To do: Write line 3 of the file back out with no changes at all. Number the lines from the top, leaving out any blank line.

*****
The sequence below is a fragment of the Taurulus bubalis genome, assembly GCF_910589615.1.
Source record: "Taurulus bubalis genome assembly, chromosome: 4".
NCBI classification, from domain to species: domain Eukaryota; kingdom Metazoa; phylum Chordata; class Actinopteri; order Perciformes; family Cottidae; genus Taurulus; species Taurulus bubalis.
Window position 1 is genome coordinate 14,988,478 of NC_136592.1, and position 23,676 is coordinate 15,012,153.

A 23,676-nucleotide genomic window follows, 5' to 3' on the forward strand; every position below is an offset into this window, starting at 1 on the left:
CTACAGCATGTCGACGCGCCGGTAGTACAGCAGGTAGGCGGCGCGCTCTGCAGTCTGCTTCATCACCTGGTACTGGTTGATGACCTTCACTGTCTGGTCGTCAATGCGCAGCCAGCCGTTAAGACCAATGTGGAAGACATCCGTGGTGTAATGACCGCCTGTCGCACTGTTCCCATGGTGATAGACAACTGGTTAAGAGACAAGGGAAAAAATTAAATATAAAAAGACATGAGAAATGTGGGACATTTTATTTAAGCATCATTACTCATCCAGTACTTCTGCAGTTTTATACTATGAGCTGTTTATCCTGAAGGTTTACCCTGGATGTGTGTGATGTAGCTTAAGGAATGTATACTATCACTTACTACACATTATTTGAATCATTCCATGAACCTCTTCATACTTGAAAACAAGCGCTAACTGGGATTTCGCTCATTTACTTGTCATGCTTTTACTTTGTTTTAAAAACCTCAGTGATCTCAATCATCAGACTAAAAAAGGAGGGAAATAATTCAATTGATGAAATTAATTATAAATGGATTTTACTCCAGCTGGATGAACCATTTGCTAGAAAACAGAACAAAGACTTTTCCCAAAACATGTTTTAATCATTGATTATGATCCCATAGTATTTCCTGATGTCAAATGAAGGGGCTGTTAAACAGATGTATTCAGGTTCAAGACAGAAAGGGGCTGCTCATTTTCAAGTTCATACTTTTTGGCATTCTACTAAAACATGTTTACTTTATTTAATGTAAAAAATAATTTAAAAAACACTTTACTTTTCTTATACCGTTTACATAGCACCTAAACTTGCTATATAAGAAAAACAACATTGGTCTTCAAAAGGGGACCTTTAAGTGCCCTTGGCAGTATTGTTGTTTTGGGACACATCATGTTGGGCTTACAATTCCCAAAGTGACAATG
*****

NCBI classification, from domain to species: domain Eukaryota; kingdom Metazoa; phylum Chordata; class Actinopteri; order Perciformes; family Cottidae; genus Taurulus; species Taurulus bubalis.